On a pool table at a Fox Glacier pub, a variety of drinks were arranged alongside the words "RIP Boys", as locals remembered their friends killed in Saturday's fiery plane crash.

A few hundred metres away, the bodies of pilot Chaminda "Chami" Senadhira, 33, skydive masters Rod Miller, 55, Adam Bennett, 47, Michael Suter, 32, and Christopher McDonald, 62, lay in the wreckage of the Skydive New Zealand plane that crashed in a ball of flames at the edge of the Fox Glacier airstrip just after it took off at 1.15pm.

Tourists Patrick Byrne, 26, from County Wexford, Ireland, Glenn Bourke, 18, from Coburg, Victoria, Australia, Annita Kirsten, 23, from Germany, and Brad Coker, 24, from Farnborough, England, were also killed.

Michael Strachan, 31, told the Herald the dead crew were all "fun-loving, really nice people".

He saw them nearly every day when the team from Skydive NZ came into the cafe where he worked. "They loved [their jobs]. There wasn't anything else they wanted to do."

The last time he saw them was late last week.

They ordered mostly the same thing, so he knew what to prepare.

"A takeaway pizza, fettuccine, and bits and pieces. Rod [Miller] is a vegetarian, so his pizzas are made the way he likes it."

On Saturday night, the crash victims' favourite drinks were laid out on a pool table close to the site of the tragedy as the community came together to mourn, Mr Strachan said.

Everyone finished work early so they could come together. Someone laid out the drinks on the pool table alongside the RIP message .

He wasn't sure what other tributes were planned for the New Zealanders.

"The whole town's at a standstill, everything's just stopped."

Mr Strachan said some of the cafe staff were unable to come to work because they were too upset.

In Melbourne, the family of Glenn Bourke described him as a budding paramedic with a lust for adventure.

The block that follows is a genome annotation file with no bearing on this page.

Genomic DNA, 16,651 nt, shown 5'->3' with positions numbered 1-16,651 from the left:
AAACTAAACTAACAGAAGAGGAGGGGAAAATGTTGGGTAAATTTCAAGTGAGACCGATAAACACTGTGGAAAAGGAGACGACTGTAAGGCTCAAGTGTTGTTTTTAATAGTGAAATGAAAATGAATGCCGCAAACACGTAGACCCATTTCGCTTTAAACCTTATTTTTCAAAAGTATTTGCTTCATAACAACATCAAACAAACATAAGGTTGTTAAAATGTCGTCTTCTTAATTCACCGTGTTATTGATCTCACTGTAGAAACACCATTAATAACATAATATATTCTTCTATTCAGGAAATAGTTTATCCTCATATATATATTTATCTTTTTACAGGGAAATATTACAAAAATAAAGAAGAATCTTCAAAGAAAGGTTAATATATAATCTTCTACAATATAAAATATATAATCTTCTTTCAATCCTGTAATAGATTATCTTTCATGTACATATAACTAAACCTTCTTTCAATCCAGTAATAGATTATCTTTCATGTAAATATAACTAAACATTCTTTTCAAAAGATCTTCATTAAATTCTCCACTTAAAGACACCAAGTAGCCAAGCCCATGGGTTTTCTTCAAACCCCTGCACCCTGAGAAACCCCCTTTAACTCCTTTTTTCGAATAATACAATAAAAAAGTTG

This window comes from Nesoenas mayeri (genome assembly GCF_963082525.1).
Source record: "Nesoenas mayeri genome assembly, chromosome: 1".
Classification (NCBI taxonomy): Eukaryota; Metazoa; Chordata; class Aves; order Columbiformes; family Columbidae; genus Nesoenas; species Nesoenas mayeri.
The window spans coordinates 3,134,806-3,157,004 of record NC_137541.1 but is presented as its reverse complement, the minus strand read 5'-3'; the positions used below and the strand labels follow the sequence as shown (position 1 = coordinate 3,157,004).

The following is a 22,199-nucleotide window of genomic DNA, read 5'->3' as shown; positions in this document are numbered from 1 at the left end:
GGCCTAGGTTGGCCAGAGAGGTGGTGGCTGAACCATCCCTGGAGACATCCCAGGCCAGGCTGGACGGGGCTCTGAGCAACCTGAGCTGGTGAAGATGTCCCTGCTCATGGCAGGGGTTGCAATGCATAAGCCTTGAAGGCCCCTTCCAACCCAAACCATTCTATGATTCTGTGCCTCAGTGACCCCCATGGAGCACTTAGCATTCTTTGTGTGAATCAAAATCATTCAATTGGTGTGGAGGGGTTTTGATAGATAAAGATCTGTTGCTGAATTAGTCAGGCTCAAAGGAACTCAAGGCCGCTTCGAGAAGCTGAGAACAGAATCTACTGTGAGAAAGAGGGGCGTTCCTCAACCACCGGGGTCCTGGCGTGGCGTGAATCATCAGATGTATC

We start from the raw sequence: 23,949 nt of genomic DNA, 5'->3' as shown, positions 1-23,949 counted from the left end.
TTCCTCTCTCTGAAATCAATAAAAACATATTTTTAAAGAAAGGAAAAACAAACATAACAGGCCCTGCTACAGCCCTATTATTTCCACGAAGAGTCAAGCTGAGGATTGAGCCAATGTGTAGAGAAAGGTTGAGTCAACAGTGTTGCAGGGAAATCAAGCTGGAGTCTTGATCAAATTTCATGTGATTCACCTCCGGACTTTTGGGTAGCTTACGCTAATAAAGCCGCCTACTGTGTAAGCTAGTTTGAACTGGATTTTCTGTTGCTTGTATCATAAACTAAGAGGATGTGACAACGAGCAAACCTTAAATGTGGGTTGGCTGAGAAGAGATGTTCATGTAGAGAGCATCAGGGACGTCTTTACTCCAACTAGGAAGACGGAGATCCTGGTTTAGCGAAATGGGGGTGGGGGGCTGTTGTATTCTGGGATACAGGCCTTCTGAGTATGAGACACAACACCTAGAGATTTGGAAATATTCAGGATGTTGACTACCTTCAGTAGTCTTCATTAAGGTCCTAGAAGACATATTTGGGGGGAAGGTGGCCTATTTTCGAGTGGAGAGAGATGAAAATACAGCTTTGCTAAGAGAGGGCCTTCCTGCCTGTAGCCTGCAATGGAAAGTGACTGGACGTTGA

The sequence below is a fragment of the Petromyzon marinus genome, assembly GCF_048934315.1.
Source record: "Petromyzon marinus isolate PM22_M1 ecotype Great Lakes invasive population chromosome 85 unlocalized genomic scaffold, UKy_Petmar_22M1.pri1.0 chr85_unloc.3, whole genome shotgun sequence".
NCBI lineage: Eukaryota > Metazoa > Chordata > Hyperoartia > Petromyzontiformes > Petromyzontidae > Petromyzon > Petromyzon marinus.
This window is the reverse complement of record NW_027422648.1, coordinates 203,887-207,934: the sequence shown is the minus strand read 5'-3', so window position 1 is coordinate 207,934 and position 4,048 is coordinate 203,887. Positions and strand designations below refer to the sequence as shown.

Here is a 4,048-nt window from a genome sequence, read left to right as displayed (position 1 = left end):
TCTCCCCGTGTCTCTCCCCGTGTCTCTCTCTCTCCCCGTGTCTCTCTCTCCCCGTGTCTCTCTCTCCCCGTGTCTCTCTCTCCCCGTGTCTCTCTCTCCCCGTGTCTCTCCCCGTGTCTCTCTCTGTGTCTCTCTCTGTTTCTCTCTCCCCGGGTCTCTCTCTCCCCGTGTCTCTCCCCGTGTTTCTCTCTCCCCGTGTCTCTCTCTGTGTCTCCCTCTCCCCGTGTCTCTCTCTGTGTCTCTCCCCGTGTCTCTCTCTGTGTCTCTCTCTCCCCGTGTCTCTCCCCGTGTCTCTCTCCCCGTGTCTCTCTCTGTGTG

The teenager was on his first overseas trip, and had already been bungy jumping and whitewater rafting.

He was on the aircraft to make what would have been his first parachute jump.

He was also about to begin the next phase of his life, a training course to become a paramedic.

"I've always told the kids they've got to follow their dreams. I've never worried when they're away," said his mother Karen Bourke.

One of Glenn's sisters, Kelly, said she had encouraged him to make the trip.

"I told him that New Zealand was amazing and he should do it."

Back at Fox Glacier, Mr Strachan said he was at home when he saw the plane fall from the sky.

"It went behind the barn, and then we saw a plume of black smoke."

He knew at once it would be his friends on board. "We heard someone scream from next door that the skydiving plane had gone down."

Detective Sergeant Jackie Adams of Greymouth said the victims were so badly burned that members of the police disaster victim identification team were called in to assist.

The same team went to Thailand to identify victims of the 2004 Boxing Day tsunami.

Mr Adams said no one would o have answers on the crash cause for a while.

"We have been speaking to the eyewitness ... Apparently there was an explosion and the plane did catch alight."

Mr Adams was last night trying to track down a group of tourists who were to have been on the doomed flight, but had allowed the other visitors to board in front of them.

The detective said they all knew one another and wanted to skydive together so the let the others go ahead.

"They should be going to buy a Lotto ticket now."

Late yesterday afternoon, investigators from the Transport Accident Investigation Commission and the Civil Aviation Authority were at the disaster scene as the bodies were removed.

Commission investigator Ian McClelland said they might be limited in what they found at the site because of the extent of the destruction.

John Kerr, a director of Skydive New Zealand, said his staff were devastated and numb.

Skydive had operated since 1997 and had had a 100 per cent safety record.

In recent years, it had completed about 4800 jumps a year.